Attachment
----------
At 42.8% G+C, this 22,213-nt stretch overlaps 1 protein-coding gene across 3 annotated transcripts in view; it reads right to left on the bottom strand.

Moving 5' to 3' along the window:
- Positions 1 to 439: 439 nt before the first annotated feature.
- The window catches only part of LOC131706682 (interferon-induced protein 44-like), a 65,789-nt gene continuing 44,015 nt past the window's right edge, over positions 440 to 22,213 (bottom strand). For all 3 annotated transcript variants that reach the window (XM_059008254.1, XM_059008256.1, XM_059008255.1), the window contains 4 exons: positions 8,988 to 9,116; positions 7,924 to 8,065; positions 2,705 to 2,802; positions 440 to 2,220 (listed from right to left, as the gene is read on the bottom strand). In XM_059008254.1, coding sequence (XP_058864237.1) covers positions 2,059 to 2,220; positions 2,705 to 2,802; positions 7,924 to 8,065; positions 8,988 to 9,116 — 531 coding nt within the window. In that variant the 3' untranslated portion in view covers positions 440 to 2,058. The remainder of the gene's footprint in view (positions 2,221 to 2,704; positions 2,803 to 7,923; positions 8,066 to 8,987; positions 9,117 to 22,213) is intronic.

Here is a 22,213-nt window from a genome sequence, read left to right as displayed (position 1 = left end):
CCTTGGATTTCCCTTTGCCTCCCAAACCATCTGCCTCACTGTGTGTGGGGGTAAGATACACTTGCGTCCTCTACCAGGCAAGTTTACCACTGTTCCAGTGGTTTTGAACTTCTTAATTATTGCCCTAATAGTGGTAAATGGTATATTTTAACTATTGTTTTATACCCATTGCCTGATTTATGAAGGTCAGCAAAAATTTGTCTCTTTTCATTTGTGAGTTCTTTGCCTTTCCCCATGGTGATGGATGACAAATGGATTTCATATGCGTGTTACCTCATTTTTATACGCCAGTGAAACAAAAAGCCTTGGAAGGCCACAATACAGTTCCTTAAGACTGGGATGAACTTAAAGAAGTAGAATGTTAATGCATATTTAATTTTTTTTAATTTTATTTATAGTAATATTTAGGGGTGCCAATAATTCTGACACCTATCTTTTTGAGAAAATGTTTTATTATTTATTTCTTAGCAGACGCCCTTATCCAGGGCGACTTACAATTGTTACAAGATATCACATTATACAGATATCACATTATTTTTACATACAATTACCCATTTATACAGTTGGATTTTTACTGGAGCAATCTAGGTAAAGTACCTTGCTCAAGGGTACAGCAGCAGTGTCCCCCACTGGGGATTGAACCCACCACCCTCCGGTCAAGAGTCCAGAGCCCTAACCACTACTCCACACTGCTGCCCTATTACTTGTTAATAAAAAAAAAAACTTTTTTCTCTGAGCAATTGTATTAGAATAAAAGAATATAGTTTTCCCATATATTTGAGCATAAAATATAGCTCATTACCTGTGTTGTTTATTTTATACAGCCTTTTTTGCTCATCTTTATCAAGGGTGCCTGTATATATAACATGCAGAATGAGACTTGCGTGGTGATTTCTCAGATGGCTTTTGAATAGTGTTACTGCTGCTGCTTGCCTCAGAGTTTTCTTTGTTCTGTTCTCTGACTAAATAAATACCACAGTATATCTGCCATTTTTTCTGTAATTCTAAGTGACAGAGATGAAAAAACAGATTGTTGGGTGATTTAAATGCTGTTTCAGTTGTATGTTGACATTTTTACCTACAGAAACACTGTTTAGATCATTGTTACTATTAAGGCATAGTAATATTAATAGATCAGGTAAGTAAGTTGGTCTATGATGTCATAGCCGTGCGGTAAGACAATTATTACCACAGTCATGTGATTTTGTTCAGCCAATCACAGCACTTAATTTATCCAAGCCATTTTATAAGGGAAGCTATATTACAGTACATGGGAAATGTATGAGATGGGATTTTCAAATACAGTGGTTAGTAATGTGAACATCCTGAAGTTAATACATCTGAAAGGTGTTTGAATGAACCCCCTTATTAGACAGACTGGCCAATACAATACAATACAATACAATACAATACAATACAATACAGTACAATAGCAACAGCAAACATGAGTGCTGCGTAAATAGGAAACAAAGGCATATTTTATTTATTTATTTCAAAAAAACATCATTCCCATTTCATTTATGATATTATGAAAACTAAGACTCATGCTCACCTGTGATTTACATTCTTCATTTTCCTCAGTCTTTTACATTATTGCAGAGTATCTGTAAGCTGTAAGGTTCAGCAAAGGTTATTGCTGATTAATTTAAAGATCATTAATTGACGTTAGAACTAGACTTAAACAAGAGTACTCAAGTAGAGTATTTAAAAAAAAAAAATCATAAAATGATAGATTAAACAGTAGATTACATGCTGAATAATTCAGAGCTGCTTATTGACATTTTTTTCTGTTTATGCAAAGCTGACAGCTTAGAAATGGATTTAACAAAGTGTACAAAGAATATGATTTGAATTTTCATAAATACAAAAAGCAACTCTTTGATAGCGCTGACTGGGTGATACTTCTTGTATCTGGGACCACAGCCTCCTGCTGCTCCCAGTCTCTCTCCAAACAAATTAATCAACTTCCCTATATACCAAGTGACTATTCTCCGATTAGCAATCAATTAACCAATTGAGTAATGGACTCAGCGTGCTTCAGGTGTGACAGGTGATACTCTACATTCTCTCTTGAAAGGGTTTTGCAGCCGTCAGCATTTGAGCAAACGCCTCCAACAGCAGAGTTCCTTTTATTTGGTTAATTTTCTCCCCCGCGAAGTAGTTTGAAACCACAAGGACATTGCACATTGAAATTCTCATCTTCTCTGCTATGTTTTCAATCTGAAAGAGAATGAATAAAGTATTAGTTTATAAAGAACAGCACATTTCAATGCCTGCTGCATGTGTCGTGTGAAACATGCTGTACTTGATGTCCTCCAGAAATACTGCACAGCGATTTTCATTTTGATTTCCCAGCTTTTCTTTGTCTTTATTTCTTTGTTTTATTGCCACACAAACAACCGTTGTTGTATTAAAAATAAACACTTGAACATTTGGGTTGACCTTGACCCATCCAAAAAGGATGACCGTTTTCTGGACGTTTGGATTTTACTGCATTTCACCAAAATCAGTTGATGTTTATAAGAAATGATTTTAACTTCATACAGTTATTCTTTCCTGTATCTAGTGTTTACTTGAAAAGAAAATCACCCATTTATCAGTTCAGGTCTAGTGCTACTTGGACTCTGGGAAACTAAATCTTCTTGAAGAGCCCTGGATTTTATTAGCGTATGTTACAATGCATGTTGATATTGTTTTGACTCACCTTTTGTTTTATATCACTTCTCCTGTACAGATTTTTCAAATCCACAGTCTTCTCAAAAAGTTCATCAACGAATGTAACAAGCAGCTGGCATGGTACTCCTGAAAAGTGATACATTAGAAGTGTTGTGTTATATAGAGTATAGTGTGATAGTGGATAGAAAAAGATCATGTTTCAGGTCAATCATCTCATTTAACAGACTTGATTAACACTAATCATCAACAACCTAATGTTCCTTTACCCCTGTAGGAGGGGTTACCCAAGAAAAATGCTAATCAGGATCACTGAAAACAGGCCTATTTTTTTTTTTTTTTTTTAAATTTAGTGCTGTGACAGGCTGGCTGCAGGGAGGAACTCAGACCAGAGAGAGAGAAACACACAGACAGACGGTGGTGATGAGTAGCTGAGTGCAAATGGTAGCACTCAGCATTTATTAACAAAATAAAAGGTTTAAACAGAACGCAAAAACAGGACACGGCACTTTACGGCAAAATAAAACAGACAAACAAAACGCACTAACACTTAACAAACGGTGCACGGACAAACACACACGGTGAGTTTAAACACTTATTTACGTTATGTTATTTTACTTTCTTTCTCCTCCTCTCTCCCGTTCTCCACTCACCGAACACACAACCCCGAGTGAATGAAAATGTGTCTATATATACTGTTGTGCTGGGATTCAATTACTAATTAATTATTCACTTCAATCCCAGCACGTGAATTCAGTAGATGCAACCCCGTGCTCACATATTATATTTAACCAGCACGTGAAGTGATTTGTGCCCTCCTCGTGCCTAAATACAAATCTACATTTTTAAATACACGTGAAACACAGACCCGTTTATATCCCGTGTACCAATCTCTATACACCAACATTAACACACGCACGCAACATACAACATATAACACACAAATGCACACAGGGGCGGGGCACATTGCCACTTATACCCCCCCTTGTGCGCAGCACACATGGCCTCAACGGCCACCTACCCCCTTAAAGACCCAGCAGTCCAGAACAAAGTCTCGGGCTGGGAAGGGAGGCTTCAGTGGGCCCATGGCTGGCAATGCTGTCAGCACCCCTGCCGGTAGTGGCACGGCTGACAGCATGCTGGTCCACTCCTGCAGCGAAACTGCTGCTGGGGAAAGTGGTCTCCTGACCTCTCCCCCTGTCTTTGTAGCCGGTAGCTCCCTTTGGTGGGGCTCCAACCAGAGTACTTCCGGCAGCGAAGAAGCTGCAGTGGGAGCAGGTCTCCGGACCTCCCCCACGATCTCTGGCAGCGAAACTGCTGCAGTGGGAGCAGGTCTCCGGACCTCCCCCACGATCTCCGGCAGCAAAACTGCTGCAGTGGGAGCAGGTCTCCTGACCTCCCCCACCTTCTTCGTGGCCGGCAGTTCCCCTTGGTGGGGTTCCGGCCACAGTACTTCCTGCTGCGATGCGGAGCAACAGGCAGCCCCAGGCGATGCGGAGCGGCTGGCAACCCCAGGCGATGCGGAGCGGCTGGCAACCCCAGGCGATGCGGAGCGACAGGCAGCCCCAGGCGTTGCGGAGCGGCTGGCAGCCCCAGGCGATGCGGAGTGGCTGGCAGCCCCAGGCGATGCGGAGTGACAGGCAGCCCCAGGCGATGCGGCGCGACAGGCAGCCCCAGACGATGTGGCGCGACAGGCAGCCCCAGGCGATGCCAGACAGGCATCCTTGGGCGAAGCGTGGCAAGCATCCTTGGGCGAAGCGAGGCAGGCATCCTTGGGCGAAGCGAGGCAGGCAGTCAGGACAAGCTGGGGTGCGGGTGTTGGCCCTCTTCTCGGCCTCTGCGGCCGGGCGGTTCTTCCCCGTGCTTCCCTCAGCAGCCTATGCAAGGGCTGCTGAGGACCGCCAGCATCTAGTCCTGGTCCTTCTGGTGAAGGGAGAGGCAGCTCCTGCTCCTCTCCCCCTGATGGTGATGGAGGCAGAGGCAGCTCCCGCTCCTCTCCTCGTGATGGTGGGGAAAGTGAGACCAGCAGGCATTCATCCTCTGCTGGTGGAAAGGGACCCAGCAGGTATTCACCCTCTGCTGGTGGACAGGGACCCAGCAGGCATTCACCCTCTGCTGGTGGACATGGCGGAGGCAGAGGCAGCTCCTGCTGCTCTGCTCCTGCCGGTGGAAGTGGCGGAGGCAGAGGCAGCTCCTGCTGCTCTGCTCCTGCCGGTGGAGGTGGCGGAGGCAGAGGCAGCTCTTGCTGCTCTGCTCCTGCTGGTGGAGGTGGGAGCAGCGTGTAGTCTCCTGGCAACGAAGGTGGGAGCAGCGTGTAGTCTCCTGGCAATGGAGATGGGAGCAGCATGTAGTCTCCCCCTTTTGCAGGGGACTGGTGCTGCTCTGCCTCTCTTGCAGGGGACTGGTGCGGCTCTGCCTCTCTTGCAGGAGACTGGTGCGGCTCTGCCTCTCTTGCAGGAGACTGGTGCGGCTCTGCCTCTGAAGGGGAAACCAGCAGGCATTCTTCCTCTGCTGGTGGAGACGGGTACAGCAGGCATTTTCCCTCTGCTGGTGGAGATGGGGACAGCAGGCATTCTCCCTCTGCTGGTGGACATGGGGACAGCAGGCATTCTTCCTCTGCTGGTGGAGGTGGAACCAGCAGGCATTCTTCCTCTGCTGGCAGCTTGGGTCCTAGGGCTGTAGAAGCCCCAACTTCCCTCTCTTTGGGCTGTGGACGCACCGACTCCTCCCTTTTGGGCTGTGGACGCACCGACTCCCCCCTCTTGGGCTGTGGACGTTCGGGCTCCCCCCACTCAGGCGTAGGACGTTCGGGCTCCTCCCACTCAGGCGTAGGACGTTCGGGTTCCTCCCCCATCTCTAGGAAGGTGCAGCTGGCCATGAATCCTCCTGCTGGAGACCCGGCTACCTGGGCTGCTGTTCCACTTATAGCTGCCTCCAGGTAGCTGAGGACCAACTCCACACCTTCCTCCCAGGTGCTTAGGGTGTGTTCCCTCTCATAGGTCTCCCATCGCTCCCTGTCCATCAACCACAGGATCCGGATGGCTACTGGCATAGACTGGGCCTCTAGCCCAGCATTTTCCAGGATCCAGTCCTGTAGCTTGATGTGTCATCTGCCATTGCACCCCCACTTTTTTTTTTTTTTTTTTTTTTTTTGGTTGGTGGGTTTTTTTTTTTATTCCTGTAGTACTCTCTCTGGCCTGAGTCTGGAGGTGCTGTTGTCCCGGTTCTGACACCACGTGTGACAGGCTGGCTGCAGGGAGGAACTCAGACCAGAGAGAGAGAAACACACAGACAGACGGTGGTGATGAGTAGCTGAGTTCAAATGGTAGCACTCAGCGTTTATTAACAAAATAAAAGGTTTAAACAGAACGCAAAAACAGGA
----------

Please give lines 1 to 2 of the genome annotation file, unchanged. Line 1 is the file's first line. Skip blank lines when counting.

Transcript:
At 42.8% G+C, this 22,213-nt stretch overlaps 1 protein-coding gene across 3 annotated transcripts in view; it reads right to left on the bottom strand.

Moving 5' to 3' along the window: